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Iraq marks full sovereignty with a parade

As Iraq's security forces reclaimed the cities from US troops, attention turns to the mammoth task ahead.


“God damn the Americans – they’ve only brought us misery,” said a young man from Sadr City, dancing wildly to shake away a tedious day’s work as a laborer. He did concede that they had gotten rid of Saddam.

On Abu Nuwas street, Iraqi police trucks festooned with ribbons and flowers drove past families, who in turn strolled past cheerful banners put up by the Iraqi Communist Party congratulating Iraq on its new sovereignty.

There is no shortage of symbolism in Tuesday’s date, and U.S. and Iraqi officials are milking it for all that it’s worth.

It’s a turnaround for the U.S., which long insisted on a conditions-based withdrawal of its forces rather than a deadline. Top military commanders now say those conditions have been met — that Iraqi security forces are more competent than they were a year ago, and that the military surge which helped dramatically cut attacks in Baghdad has laid the groundwork for sustained security.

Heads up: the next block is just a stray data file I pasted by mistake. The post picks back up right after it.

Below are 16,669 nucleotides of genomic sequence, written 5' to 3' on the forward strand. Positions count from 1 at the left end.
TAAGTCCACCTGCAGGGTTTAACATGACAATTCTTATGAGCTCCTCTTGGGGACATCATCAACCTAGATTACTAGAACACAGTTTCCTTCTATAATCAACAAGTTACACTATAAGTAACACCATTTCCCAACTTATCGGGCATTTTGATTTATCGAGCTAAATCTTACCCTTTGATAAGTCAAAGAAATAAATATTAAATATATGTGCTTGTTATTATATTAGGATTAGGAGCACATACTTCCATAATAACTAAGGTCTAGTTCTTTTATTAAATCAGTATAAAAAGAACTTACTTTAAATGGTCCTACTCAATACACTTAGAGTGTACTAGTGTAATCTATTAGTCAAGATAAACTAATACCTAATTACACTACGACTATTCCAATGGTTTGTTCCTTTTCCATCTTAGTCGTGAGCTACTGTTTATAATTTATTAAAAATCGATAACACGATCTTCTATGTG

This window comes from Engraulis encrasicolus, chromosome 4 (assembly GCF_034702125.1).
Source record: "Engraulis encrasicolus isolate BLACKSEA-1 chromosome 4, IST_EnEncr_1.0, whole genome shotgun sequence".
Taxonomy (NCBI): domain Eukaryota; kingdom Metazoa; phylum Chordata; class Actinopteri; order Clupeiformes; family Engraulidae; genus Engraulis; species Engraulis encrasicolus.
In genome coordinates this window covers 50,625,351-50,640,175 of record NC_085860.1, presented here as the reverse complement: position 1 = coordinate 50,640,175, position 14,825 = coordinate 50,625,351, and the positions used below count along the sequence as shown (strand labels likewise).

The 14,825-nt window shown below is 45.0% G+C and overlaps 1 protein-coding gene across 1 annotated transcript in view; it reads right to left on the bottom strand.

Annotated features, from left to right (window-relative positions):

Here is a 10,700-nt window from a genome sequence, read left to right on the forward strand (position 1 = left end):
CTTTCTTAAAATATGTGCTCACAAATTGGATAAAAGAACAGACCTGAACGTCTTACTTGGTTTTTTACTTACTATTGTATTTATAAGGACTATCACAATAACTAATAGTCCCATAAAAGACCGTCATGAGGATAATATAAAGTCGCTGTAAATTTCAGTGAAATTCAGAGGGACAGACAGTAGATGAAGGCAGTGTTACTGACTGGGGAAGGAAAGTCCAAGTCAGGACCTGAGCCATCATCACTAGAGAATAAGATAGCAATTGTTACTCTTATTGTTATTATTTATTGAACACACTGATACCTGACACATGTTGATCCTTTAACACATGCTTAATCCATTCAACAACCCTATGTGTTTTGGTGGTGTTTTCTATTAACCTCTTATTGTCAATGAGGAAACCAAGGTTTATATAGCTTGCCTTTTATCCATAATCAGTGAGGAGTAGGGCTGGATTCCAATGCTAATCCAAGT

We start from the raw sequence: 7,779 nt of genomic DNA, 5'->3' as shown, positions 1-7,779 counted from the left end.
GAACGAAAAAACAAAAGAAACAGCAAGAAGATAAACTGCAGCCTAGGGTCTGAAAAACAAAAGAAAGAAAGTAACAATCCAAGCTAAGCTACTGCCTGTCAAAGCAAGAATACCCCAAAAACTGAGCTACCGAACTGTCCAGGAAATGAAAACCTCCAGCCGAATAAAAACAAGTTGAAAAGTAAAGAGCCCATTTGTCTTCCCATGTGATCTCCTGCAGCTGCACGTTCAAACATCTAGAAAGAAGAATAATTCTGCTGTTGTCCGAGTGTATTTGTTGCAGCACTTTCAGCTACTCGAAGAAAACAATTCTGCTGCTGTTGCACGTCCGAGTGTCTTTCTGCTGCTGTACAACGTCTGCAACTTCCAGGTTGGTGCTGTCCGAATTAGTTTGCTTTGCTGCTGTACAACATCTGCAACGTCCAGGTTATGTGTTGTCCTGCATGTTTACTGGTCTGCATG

Despite the horrific spike in violence that killed more than 250 Iraqis in the last week and a car bomb in Kirkuk Tuesday killing dozens more, the attacks are not thought to pose the threat to the very survival of the Iraqi government or security forces that they did when the country descended into civil war.

Officials, though, are bracing for more attacks as insurgents test the Iraqi security forces’ ability to defend the cities without the U.S. boots on the ground.

North of Baghdad, in the places where Sunni insurgents fled when they were driven out of the capital, it’s still a daily fight for Iraqi soldiers and police.

In Iraq’s second biggest city, Mosul, the new provincial governor, no fan of coalition forces, agreed last week that U.S. forces could keep five bases within the city where they work next to Iraqi forces. Instead of combat outposts, the bases will be known as joint security stations.

It’s an acknowledgement that although neither side likes to admit it, the country whose security forces the United States either destroyed or disbanded six years ago is not ready to stand entirely on its feet.